6 Ways to Teach Your Child to Garden

By Diane Hernandez

Veggie Lessons 

When the small green tomato plant blossoms, the most beautiful thing you’ll experience is the smile on your child’s face. Gardening is an experience meant to grow curiosity and appreciation in a child’s budding mind! 

Not only do children develop a green thumb, but they explore nature while cultivating a growing botany and science toolkit for future use! 

Plant the seed early and grow tiny nature lovers using the tips below! 

1. Start With A Few Plants

Start with one or two seeds in a small pot to incentivize your children. A bigger project could prove overwhelming and cause children to withdraw. Starting small ensures interest and allows your kids to take charge. They’ll also bond with the plant more.

2. Plant Location

If it’s out of sight, it’s probably out of your young one’s mind. To keep your children engaged, place the plant in an area that they frequent. In doing so, your child will remember to water the plant more often!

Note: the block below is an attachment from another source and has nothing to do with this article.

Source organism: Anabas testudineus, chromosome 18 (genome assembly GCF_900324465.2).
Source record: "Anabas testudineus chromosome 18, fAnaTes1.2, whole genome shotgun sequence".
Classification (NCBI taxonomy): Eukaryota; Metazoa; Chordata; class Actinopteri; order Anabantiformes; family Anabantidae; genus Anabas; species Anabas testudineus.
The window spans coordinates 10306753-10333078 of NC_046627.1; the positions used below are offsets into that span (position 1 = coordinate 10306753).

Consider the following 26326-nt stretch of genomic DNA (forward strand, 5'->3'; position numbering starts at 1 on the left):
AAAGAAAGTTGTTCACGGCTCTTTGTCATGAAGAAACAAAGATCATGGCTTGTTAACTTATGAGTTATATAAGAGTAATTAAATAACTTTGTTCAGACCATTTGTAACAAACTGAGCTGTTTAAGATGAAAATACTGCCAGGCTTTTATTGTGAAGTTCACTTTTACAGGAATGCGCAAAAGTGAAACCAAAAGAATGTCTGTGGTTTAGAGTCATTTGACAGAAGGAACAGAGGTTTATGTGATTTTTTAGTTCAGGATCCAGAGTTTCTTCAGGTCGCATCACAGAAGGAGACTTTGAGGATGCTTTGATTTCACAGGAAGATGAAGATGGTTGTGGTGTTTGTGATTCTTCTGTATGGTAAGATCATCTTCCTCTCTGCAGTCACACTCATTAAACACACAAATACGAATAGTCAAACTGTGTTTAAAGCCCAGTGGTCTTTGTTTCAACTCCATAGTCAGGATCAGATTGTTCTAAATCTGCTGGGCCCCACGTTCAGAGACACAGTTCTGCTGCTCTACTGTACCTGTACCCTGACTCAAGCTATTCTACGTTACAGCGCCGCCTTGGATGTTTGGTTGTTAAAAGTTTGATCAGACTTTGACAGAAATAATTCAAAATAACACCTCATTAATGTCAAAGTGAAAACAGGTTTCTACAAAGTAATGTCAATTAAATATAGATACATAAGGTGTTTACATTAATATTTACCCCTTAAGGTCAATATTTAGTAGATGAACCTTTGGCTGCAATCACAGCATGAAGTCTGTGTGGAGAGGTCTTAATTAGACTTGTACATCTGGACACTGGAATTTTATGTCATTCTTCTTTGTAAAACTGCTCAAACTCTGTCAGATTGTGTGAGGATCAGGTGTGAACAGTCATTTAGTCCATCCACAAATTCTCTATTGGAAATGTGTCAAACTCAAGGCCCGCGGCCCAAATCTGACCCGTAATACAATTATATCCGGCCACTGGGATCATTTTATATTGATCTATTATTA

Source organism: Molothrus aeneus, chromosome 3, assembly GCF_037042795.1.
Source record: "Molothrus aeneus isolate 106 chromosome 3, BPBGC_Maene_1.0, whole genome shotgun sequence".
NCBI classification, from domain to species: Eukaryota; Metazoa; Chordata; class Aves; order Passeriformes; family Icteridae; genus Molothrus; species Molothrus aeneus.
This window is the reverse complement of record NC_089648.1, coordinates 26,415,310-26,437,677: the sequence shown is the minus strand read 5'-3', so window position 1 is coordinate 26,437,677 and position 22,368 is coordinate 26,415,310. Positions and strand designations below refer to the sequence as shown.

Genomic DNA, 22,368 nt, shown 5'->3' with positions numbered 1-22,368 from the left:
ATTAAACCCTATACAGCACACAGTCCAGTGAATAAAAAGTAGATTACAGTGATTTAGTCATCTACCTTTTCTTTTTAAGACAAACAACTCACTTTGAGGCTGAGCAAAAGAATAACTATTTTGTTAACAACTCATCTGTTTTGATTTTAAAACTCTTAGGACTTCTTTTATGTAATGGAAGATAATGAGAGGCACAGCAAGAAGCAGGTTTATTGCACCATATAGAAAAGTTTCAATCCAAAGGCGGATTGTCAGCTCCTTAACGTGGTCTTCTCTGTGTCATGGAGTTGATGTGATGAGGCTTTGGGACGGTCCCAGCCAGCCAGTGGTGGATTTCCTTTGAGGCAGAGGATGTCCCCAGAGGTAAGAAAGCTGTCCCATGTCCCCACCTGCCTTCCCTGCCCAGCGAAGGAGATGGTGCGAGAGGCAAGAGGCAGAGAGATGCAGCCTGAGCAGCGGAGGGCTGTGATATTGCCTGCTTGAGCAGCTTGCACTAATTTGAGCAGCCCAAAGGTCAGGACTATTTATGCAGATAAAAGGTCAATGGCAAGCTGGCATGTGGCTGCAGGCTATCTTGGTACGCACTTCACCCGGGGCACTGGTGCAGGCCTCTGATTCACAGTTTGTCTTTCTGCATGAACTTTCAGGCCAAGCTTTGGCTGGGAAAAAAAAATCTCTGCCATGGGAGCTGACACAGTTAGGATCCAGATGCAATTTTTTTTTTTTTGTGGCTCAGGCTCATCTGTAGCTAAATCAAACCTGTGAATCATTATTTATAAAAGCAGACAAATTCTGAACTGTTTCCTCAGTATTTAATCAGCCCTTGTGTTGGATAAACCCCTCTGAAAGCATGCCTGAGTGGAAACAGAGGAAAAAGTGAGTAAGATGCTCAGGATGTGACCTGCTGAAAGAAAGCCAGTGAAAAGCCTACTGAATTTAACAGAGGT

3. Assign Light Chores 

When parents assign chores, they keep their children accountable and emphasize the action’s importance.  Chores also teach your child responsibility, engaging them in the garden. It helps them realize the garden depends on them, and they make important contributions when helping! 

4. Make It Edible and Fast-Growing 

Growing tomato and pea plants are fun for kids! When the plant grows, kids see that their work led to food that they can enjoy and eat. If the plant grows quickly, it’s even better because the child sees their work come to fruition quicker. Other edible plant examples include carrots and a few types of beans. 

5. Buy Child-Sized Items

Engage your child through buying items made just for them. Small tools are easier for children to pick up and use. Try to cater the tools to what your child likes as well. If your son really likes the color yellow, try to find tools that feature the color yellow. In doing so, your child might gravitate toward using the tools even more.

6. Join Community Gardens

Community gardens give kids the chance to socialize. Some schools also host garden clubs and culinary classes that give children some extra knowledge on the subject. When other kids are around, your child is more likely to engage because it’s a chance to make friends.

Gardens are a great way to get a small mind ticking and small hands digging! Parents can use it to teach a child important responsibility and science lessons. Parents can, most importantly, use it as a fun way to spend time together while working on a cool project!



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